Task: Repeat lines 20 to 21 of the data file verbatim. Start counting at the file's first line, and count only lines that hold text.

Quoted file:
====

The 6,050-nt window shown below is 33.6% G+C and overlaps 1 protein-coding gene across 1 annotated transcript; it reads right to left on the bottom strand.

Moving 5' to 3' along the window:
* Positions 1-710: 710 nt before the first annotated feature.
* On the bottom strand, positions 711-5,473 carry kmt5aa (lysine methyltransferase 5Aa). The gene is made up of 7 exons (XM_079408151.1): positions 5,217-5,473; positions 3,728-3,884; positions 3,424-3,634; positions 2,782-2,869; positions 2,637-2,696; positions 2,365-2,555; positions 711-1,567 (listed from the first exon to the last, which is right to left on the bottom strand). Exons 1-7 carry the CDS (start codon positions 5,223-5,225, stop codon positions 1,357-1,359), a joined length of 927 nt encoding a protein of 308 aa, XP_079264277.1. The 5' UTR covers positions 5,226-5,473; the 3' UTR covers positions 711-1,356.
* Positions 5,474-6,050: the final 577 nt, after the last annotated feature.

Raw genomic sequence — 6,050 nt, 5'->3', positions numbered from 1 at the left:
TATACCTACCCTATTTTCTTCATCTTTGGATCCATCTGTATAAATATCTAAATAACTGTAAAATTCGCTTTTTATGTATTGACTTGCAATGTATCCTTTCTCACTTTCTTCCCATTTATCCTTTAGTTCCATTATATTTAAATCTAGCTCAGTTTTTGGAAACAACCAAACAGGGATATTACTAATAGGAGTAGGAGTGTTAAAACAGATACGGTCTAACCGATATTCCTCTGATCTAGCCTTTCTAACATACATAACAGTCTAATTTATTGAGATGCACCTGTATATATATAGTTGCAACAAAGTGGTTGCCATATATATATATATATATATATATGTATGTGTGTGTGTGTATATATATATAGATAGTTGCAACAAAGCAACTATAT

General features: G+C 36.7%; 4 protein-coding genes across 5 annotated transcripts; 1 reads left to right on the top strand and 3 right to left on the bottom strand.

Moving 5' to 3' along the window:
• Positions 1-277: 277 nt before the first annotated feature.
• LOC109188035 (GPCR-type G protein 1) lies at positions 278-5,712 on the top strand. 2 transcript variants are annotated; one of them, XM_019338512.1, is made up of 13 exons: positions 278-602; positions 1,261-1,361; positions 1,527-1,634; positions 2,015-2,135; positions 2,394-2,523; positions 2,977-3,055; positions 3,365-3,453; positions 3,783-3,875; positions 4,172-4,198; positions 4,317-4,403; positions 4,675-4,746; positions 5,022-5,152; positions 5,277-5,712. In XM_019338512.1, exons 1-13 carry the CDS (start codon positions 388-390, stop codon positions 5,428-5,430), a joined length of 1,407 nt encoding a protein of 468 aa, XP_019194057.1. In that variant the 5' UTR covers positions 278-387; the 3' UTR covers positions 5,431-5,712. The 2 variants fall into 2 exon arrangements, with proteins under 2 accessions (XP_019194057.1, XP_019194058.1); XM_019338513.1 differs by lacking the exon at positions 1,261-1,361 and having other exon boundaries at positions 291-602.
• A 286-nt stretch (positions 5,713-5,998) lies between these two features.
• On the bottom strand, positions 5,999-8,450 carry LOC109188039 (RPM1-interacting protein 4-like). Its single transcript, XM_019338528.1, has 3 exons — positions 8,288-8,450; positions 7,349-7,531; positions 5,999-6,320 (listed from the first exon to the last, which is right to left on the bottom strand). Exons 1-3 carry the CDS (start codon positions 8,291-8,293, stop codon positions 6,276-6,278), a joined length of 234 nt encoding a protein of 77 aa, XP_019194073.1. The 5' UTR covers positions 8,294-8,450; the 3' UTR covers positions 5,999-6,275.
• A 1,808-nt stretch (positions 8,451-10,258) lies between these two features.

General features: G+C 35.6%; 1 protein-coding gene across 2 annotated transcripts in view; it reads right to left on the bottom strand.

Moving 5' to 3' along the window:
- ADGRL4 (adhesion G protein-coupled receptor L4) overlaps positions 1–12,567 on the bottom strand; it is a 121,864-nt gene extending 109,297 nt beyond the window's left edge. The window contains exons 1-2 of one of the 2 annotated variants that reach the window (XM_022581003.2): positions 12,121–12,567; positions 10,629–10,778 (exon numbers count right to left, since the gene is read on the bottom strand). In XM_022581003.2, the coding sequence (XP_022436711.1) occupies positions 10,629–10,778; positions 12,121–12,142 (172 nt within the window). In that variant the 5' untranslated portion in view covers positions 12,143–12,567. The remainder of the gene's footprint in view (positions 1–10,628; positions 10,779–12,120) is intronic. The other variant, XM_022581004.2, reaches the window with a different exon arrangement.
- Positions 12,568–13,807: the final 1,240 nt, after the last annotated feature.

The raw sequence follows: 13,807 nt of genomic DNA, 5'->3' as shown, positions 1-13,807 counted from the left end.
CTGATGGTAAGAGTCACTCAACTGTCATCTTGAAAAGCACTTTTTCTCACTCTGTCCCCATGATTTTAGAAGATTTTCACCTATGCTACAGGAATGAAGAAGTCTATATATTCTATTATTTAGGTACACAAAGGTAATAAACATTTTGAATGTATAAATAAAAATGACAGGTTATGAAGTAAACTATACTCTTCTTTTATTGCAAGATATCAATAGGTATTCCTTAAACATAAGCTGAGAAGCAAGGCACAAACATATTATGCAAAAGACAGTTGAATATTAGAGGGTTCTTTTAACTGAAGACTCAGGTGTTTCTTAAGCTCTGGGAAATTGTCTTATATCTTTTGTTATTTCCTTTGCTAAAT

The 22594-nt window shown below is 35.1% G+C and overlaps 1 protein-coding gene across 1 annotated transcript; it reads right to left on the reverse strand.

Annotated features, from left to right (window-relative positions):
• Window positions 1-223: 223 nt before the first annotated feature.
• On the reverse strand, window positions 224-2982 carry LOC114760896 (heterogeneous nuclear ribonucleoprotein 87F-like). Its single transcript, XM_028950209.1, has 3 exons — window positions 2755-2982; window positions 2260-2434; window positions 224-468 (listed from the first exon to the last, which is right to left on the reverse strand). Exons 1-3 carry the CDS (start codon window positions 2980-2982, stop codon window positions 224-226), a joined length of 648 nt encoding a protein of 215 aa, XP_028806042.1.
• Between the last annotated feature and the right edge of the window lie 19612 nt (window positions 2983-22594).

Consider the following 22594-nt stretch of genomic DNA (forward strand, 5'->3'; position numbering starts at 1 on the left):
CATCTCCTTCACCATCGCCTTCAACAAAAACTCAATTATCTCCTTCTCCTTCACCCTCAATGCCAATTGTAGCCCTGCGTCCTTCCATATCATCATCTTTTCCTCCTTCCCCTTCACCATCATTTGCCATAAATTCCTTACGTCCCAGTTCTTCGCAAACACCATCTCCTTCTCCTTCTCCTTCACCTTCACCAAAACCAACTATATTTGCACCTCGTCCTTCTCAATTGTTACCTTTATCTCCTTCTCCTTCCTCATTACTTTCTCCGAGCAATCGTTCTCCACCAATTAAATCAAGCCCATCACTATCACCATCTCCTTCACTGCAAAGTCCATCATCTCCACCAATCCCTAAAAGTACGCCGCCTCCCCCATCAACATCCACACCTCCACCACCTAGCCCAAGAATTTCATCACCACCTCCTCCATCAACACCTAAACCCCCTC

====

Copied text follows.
CTGATGGTAAGAGTCACTCAACTGTCATCTTGAAAAGCACTTTTTCTCACTCTGTCCCCATGATTTTAGAAGATTTTCACCTATGCTACAGGAATGAAGAAGTCTATATATTCTATTATTTAGGTACACAAAGGTAATAAACATTTTGAATGTATAAATAAAAATGACAGGTTATGAAGTAAACTATACTCTTCTTTTATTGCAAGATATCAATAGGTATTCCTTAAACATAAGCTGAGAAGCAAGGCACAAACATATTATGCAAAAGACAGTTGAATATTAGAGGGTTCTTTTAACTGAAGACTCAGGTGTTTCTTAAGCTCTGGGAAATTGTCTTATATCTTTTGTTATTTCCTTTGCTAAAT

The 22594-nt window shown below is 35.1% G+C and overlaps 1 protein-coding gene across 1 annotated transcript; it reads right to left on the reverse strand.